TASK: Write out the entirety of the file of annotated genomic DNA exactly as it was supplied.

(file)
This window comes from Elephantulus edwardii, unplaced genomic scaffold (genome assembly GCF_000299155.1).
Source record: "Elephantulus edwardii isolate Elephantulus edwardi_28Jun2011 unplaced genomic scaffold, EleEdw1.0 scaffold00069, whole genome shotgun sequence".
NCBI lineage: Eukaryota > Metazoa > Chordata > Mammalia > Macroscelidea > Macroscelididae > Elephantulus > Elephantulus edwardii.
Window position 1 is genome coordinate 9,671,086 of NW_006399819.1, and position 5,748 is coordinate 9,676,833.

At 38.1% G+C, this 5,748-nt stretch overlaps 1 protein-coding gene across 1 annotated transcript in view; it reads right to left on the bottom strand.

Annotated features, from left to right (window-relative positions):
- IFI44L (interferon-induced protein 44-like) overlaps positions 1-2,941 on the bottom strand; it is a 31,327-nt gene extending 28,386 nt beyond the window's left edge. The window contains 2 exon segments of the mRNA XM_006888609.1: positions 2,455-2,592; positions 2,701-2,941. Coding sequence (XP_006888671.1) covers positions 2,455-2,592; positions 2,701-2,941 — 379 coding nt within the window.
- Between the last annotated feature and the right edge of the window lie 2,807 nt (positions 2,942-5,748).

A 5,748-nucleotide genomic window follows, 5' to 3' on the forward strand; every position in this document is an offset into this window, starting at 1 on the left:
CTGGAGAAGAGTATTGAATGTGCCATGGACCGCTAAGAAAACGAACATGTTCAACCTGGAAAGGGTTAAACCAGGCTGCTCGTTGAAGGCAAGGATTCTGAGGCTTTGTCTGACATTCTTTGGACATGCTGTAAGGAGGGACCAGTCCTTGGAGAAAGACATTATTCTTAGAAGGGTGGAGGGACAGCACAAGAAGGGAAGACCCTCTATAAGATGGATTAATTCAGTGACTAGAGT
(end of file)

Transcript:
This window comes from Elephantulus edwardii, unplaced genomic scaffold (genome assembly GCF_000299155.1).
Source record: "Elephantulus edwardii isolate Elephantulus edwardi_28Jun2011 unplaced genomic scaffold, EleEdw1.0 scaffold00069, whole genome shotgun sequence".
NCBI lineage: Eukaryota > Metazoa > Chordata > Mammalia > Macroscelidea > Macroscelididae > Elephantulus > Elephantulus edwardii.
Window position 1 is genome coordinate 9,671,086 of NW_006399819.1, and position 5,748 is coordinate 9,676,833.

At 38.1% G+C, this 5,748-nt stretch overlaps 1 protein-coding gene across 1 annotated transcript in view; it reads right to left on the bottom strand.

Annotated features, from left to right (window-relative positions):
- IFI44L (interferon-induced protein 44-like) overlaps positions 1-2,941 on the bottom strand; it is a 31,327-nt gene extending 28,386 nt beyond the window's left edge. The window contains 2 exon segments of the mRNA XM_006888609.1: positions 2,455-2,592; positions 2,701-2,941. Coding sequence (XP_006888671.1) covers positions 2,455-2,592; positions 2,701-2,941 — 379 coding nt within the window.
- Between the last annotated feature and the right edge of the window lie 2,807 nt (positions 2,942-5,748).

A 5,748-nucleotide genomic window follows, 5' to 3' on the forward strand; every position in this document is an offset into this window, starting at 1 on the left:
CTGGAGAAGAGTATTGAATGTGCCATGGACCGCTAAGAAAACGAACATGTTCAACCTGGAAAGGGTTAAACCAGGCTGCTCGTTGAAGGCAAGGATTCTGAGGCTTTGTCTGACATTCTTTGGACATGCTGTAAGGAGGGACCAGTCCTTGGAGAAAGACATTATTCTTAGAAGGGTGGAGGGACAGCACAAGAAGGGAAGACCCTCTATAAGATGGATTAATTCAGTGACTAGAGT